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Ross H. Frank

Associate Professor



Ph.D., History - University of California, Berkeley, 1992.
M.A., Modern History - Oxford University, Merton College, 1986
M.A., History - University of California, Berkeley, 1985.
B.A., History - Oxford University, Merton College, 1983.
B.A., History - Yale College, 1980.

Professor Frank received his B.A. degree in History in 1980 from Yale College. He went on to complete a second B.A. in History where he was awarded First Class Honours at Merton College, Oxford on a Rhodes Scholarship. In 1983 he entered the History Ph.D. program at the University of California, Berkeley in 1983, receiving his doctorate in 1992.

Dr. Frank began teaching in 1991 as the Landmarks Assistant Professor of History at the American University in Washington, D.C., on a two-year joint appointment shared with the National Museum of American History. At the Smithsonian he worked as a consulting historian for the American Encounters exhibition. He began his appointment at the University of California, San Diego in 1992 as an Assistant Professor in the Department of Ethnic Studies.

Areas of Research

Ross Frank's areas of research extend from Spanish villages and Indian pueblos in the upper Rio Grande Valley, New Mexico, through the Great Plains, and to the Great Lakes - Eastern Woodlands regions. Much of his work focuses on comparative modes of cultural change among European and Native American groups during 1750 - 1850, a pivotal period in the history of greater North America (including Canada, the U.S., and Mexico).

His first book, From Settler to Citizen: New Mexican Economic Development and the Creation of Vecino Society, 1750 - 1820. (Berekely: University of California Press, 2000) breaks new ground in documenting rapid growth in the New Mexican economy from the 1780's until about 1810. In addition, this work overturns previous views of ethnic relations in New Mexico by analyzing the different cultural impacts that economic growth had on Spanish settler and Pueblo Indian communities, and the resulting changes their economic and social interactions. The book uses pueblo Indian pottery, Pueblo and Spanish blankets, and Spanish religious images (santos) as important sources of information that link economic to social change during the last decades of New Mexico under Spanish government. The book concludes that greater economic opportunity created an innovative and dominant Spanish vecino (citizen) population that derived their cultural identity in part through the economic and social subordination of the Pueblo Indians.

Other research projects include

  • The Tribal Digital Village:  Technology, Sovereignty, and Collaboration in Indian Southern California: In February 2001, Professor Frank in collaboration with the Southern California Tribal Chairman's Association (SCTCA) received, a Hewlett-Packard Philanthropy awarded a $5 million grant over 3 years to build a "Digital Village", a collaborative project to bring computer technology and services to serve a vision for the future developed within this community made up of 18 Indian nations. Central to the appeal of the vision to tribal members and Hewlett-Packard was the recognition of the historical connection between the current patchwork of reservation lands, and the larger goals of the Tribal Digital Village.  Just as these historical processes fractured family lineages that once moved widely over the region while functioning as coherent distributed Kumeyaay, Luiseño, Cupeño, and Cahuilla communities, the Tribal Digital Village application proposed to use computer technologies to create a distributed digital community that mirrors and amplifies the community and kinship networks that have historically sustained these tribal communities.  This project forms the research site for Professor Frank's current book project, based on community voices expressed in a number of forms, interviews, and participant observation.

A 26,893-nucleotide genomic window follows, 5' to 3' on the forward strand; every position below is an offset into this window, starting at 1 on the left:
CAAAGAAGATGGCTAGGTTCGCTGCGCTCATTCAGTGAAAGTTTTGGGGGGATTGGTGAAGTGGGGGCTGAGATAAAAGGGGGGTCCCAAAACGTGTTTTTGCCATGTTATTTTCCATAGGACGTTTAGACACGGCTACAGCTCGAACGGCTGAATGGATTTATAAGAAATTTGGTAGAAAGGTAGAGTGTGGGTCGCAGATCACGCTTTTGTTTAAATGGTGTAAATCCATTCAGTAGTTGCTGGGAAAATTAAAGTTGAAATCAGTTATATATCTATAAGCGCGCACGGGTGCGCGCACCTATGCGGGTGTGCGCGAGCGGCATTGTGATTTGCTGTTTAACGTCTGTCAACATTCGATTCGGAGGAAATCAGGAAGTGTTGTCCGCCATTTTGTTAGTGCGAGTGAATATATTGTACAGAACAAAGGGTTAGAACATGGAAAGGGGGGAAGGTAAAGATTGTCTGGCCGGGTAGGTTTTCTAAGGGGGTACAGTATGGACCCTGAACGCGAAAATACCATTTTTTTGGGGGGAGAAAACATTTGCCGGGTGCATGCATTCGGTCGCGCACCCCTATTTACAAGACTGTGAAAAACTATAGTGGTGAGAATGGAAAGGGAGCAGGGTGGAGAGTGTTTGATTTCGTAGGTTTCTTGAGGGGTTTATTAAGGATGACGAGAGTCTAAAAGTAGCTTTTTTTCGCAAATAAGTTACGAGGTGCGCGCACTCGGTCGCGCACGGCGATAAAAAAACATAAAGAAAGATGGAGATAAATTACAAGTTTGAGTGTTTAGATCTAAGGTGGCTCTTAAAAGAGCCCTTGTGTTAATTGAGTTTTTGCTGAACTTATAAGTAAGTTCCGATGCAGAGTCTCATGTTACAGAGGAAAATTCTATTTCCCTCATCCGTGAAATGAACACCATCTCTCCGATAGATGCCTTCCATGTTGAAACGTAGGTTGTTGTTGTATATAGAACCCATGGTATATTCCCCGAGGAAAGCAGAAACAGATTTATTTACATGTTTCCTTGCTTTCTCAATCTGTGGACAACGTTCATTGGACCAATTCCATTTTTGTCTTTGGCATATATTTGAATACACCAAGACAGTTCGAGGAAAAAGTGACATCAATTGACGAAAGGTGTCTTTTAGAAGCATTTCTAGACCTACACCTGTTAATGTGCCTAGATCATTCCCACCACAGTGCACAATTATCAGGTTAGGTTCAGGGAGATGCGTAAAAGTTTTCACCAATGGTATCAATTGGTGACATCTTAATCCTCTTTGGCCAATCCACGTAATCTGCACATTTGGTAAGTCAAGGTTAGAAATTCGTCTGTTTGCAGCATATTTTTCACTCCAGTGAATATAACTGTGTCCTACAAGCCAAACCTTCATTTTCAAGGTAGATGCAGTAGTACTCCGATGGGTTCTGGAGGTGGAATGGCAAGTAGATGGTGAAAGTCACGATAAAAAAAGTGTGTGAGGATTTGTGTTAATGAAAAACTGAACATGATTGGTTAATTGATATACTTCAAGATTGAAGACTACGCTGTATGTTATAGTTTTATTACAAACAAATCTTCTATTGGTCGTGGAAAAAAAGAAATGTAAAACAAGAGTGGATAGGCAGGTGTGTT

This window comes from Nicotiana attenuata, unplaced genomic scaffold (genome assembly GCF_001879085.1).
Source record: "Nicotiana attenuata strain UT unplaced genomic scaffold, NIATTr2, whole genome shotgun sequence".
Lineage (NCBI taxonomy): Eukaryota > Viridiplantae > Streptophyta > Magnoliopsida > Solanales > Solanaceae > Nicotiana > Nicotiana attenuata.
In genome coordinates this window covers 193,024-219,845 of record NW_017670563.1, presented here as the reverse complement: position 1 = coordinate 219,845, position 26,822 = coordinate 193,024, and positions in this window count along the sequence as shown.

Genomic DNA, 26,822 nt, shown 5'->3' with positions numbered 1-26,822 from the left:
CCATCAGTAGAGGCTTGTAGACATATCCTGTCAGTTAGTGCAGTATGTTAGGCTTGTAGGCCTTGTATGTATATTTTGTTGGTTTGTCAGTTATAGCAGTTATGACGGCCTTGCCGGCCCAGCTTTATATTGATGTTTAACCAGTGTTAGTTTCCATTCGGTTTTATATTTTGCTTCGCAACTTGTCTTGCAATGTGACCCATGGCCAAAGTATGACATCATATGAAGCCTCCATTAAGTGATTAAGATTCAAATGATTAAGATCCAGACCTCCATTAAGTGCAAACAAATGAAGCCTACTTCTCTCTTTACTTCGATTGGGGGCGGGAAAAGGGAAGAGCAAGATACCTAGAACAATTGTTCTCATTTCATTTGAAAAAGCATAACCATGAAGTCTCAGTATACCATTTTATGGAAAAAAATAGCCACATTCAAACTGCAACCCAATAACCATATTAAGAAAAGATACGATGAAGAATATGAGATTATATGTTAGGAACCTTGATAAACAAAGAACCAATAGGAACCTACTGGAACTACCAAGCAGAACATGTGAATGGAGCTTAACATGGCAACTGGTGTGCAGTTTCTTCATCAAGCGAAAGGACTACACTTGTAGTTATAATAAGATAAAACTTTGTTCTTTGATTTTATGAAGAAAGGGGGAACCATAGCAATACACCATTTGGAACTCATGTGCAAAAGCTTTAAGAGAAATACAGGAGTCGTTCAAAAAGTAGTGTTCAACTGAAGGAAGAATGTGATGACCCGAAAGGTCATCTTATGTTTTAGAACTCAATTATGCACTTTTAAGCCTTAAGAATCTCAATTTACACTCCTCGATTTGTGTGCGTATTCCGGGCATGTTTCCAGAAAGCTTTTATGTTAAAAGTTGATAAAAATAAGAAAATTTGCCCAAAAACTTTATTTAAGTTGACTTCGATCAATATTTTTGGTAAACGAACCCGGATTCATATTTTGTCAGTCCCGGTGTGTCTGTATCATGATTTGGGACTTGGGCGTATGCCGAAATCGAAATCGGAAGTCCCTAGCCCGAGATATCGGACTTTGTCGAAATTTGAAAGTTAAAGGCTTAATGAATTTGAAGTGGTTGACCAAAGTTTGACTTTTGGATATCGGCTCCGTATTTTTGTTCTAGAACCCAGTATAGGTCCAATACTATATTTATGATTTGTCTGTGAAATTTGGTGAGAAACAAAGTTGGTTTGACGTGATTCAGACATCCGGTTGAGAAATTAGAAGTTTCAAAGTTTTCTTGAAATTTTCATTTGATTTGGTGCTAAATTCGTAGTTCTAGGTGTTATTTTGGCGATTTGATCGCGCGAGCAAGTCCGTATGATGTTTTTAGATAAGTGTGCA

• Plains Indian Ledger Art Digital Publishing Project: This project represents a cooperative effort to publish scholarly electronic editions of important examples of nineteenth century Plains Indian drawing done on paper. This genre, often called Ledger Art, formed a transitional genre of Plains Indian artistry corresponding to the forced reduction of Plains tribes to government reservations, roughly between 1860 and 1900. Due to the destruction of the buffalo herds and other game animals of the Great Plains by Anglo-Americans after the Civil War, painting on buffalo hide gave way to works on paper, muslin, canvas, and occasionally commercially prepared cow or buffalo hides.  A comprehensive digital database, presentation, and scholarly web site that allows users to undertake state-of-the-art research on Plains Indian ledger art resides at:
  • Pueblo Indian Cultural Change During the 19th Century: This project incorporates an analysis of the 1000s of objects of material culture collected by the Bureau of American Ethnology's Stevenson Expedition and other early projects to understand the ways in which the Pueblos of the Río Grande Valley region in New Mexico controlled interaction with Spanish-Mexican and Euro-American communities from about 1810 through the 1880s.

Areas of Concentration

  • Pueblo Indian change and adaptation during the late Spanish colonial period (1750-1821), and under Mexican and early American Territorial rule (1821-1846 and 1846-1880, respectively).
  • Historical change in religious organization and cosmology among the Great Lakes and Northern Plains peoples as a system regulating patterns of resistance and accommodation to European influence, 1750 to 1850.
  • Plains Indian painting and ledger art, 1860-1900.
  • Spanish, Pueblo, and Southern Plains cultural transmission in the southwest, 1700-1820.
  • Social and economic history of northern Mexico during the late colonial period.